Before the last two fixtures could be played there was the small matter of the FA Cup Final to deal with, but a resurgent Liverpool proved there was little they couldn't handle when they won an entertaining match 3-2 after extra time. It was an incredible achievement on the part of the Liverpool players near the end of a season that had left them physically and emotionally drained. Could they last out to the end of the league competition and win the double?

Tuesday 23rd May 1989. The pressure was now building. With an incredible sense of coincidence, the last game of 1988-89 was to be played at Anfield between Arsenal and Liverpool, but before that, Dalglish's men had one extra game to squeeze in - a home tie against West Ham. With the goal difference situation being so close, Liverpool not only had to win, but win by as many goals as possible. The final score was Liverpool 5, West Ham 1.

Friday 26th May 1989. The last game of the season - Liverpool v Arsenal. Winner takes all. Having staged a monumental comeback since the start of March that had seen them win thirteen of their fourteen league matches, Liverpool were now on top of the table. They were three points ahead of Arsenal, but crucially their goal difference was +39 compared to +37 for The Gunners.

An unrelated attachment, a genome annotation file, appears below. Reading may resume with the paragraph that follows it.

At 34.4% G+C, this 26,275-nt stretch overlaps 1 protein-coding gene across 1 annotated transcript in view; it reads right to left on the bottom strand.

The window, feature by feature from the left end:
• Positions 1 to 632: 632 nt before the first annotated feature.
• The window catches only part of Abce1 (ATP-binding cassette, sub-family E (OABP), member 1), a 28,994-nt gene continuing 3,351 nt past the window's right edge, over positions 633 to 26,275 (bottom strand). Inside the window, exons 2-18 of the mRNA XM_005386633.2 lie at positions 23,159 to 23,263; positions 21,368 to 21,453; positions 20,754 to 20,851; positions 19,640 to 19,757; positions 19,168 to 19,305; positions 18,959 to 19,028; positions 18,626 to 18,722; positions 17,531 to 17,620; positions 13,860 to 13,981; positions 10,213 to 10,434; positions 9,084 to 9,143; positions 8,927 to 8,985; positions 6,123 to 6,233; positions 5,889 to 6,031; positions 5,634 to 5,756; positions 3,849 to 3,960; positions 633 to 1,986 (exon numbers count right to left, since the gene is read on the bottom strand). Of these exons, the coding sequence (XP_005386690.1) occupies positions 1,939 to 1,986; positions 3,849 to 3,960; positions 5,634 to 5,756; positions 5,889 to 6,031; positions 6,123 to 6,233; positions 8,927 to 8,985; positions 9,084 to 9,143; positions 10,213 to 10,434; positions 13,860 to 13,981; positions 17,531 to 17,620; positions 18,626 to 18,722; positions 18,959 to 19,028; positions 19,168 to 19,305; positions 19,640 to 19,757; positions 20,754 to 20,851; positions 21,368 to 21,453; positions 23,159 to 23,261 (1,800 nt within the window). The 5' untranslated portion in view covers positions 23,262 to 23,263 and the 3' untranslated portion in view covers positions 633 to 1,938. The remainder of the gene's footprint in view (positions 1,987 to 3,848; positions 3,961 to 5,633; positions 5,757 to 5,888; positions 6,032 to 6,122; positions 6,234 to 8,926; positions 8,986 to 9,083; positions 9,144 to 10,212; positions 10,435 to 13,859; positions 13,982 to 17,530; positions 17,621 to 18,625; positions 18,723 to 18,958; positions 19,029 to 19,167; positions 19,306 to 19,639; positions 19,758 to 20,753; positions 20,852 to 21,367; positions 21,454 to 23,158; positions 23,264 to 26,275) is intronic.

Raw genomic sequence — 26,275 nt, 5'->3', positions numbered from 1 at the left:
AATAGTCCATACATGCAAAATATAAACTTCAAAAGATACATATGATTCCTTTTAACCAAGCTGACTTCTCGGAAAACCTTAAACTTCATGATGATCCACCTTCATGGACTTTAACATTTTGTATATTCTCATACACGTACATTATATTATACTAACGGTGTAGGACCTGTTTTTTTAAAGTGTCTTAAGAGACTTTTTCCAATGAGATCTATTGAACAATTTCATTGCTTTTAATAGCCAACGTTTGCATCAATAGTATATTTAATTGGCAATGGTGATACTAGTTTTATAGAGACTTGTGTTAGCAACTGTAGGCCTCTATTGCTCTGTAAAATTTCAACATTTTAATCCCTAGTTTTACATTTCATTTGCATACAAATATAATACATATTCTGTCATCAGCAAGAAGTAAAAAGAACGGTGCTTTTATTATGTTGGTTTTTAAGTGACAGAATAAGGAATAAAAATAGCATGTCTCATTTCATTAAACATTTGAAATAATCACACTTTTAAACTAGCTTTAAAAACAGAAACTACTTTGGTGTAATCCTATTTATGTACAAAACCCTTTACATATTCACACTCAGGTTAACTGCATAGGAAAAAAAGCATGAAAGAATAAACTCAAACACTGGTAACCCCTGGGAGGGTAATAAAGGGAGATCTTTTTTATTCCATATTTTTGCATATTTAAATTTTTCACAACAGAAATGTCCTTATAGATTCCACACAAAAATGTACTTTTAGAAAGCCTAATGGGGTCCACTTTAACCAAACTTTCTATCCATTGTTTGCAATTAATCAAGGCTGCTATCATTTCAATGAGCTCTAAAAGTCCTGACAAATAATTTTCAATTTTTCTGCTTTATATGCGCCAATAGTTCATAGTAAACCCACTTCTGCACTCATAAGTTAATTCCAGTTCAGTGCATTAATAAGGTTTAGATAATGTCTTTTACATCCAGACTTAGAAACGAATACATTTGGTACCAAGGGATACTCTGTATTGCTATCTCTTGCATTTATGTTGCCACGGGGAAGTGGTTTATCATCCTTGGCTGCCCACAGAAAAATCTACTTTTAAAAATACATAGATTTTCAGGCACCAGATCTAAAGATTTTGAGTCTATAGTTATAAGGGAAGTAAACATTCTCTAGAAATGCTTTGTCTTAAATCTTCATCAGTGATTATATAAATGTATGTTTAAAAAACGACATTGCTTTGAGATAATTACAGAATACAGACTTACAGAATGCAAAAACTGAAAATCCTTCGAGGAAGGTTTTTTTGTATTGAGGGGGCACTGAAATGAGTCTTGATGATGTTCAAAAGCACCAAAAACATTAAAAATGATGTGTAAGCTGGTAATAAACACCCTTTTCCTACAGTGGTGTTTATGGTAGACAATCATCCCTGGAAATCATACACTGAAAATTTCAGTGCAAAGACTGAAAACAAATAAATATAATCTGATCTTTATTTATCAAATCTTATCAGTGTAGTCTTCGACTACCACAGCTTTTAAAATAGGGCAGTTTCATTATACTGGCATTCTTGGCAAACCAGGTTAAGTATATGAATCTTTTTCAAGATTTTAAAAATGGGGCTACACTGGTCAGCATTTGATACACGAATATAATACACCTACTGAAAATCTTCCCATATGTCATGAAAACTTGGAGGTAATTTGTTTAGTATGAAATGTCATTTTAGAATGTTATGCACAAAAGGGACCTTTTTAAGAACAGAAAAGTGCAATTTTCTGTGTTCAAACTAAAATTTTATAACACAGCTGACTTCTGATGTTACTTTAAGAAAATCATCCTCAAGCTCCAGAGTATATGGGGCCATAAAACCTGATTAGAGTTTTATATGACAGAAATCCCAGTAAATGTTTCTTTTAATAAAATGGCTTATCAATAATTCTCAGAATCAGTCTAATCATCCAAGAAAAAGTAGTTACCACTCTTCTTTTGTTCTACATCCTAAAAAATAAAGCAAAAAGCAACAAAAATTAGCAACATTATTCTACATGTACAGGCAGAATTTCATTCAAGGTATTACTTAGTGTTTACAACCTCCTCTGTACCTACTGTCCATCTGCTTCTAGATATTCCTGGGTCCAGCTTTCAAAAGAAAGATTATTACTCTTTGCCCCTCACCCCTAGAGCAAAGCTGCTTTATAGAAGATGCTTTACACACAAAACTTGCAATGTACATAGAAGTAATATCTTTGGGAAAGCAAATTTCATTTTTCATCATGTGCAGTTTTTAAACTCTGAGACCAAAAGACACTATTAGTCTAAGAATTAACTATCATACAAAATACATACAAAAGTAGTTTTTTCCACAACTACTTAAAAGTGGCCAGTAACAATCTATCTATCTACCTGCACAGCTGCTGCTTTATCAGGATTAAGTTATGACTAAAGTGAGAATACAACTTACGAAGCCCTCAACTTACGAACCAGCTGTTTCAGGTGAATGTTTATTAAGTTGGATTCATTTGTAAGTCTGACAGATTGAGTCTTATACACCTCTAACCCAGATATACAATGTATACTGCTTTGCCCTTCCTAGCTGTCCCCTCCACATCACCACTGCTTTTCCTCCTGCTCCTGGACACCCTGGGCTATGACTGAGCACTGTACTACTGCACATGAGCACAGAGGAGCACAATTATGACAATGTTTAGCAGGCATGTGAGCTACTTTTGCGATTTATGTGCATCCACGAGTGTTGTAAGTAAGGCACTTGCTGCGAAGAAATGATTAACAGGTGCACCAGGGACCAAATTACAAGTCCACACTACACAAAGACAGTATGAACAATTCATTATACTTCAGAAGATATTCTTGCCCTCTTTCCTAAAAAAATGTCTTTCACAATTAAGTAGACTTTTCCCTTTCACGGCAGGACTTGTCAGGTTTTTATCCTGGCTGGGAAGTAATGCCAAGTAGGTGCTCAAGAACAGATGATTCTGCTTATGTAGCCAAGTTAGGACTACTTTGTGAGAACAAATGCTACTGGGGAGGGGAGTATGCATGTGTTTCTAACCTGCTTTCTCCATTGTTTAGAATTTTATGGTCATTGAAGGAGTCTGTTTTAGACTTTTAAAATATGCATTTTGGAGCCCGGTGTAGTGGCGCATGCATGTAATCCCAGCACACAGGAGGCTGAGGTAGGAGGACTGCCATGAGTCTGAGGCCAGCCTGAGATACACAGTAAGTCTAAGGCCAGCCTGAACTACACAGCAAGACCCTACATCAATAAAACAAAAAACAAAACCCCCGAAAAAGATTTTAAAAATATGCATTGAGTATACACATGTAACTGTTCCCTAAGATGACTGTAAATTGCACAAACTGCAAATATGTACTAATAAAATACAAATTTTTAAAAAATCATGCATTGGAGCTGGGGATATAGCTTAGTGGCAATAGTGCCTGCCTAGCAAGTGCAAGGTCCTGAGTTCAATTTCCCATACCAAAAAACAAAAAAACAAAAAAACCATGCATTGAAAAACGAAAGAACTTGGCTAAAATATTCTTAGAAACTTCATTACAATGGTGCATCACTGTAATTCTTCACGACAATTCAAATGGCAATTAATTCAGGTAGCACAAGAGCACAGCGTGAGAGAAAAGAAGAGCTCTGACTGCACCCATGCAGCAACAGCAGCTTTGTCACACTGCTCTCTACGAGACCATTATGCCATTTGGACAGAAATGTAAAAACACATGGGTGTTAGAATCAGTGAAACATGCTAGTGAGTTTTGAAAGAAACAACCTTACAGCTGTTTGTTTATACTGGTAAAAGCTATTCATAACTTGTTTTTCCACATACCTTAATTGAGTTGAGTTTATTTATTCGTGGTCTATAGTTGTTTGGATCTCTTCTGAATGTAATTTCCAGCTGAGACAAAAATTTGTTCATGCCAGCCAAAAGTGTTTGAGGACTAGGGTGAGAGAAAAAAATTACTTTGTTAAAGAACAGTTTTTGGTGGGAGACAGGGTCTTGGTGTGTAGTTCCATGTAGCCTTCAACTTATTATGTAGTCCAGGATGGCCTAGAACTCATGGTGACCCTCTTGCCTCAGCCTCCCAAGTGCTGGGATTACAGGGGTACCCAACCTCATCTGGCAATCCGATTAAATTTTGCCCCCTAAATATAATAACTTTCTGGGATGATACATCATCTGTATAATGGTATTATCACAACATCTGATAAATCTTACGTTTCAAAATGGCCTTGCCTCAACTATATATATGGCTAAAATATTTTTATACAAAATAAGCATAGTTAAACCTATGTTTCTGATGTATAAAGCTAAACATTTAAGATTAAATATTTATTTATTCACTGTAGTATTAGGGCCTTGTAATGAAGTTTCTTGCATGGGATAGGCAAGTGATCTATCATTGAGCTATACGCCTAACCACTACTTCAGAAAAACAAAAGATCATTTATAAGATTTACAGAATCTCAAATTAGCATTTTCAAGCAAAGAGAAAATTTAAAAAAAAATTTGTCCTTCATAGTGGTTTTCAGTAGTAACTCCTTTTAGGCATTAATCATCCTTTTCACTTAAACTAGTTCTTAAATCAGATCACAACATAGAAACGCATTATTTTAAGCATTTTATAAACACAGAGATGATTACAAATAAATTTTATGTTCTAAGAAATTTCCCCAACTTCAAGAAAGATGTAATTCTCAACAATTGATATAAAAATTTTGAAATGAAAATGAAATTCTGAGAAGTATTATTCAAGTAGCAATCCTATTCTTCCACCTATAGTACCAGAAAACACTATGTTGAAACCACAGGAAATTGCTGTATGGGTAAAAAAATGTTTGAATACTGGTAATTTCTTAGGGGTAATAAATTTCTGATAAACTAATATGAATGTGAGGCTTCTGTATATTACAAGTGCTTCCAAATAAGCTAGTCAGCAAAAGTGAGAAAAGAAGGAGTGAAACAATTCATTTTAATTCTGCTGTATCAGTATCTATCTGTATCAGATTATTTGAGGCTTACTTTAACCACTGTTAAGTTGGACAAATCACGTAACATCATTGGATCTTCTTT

The stage was set. A 1-0 win for Arsenal would not be enough - they would have to defeat Liverpool by two clear goals to reclaim the First Division title, and only then because Arsenal had a better 'Goals Scored' figure than their opponents. Liverpool only needed a draw.

The match began, and the first half was a tense affair, ending goalless. Liverpool remained in the driving seat, but shortly after the restart, Alan Smith headed in from a Nigel Winterburn free kick to give Arsenal a 1-0 lead.

The visitors had found renewed hope, but their efforts throughout the remainder of the second half were coming to nothing. The elusive second goal they wanted so badly looked unlikely to come, but then in injury time Arsenal's Michael Thomas took up an Alan Smith pass inside the Liverpool half, got past Steve Nicol who tried and failed to win the ball from him, and with the last kick of the game and indeed the season, Thomas slotted the ball past Bruce Grobelaar in the Liverpool goal.

The visiting supporters went wild, the referee blew his whistle and that was that. Liverpool's hopes of retaining the title after an incredible late-season surge had been dashed as George Graham's side won the league when many thought their chance had gone.

End of May 1989:
Arsenal: PL 38 W 22 D 10 L 6 F 73 A 36 PTS 76 GD +37
Liverpool: PL 38 W 22 D 10 L 6 F 65 A 28 PTS 76 GD +37



Number of points gained by Arsenal and Liverpool during the 1988/89 season.


It was Arsenal's first league championship win for eighteen years and the victory was made all the sweeter by the way it had been attained. The narrowest possible margin was what came between Arsenal and Liverpool at the end of the 1988-89 season, and it's doubtless we'll ever see such a remarkable finish to the season again.

Or will we...?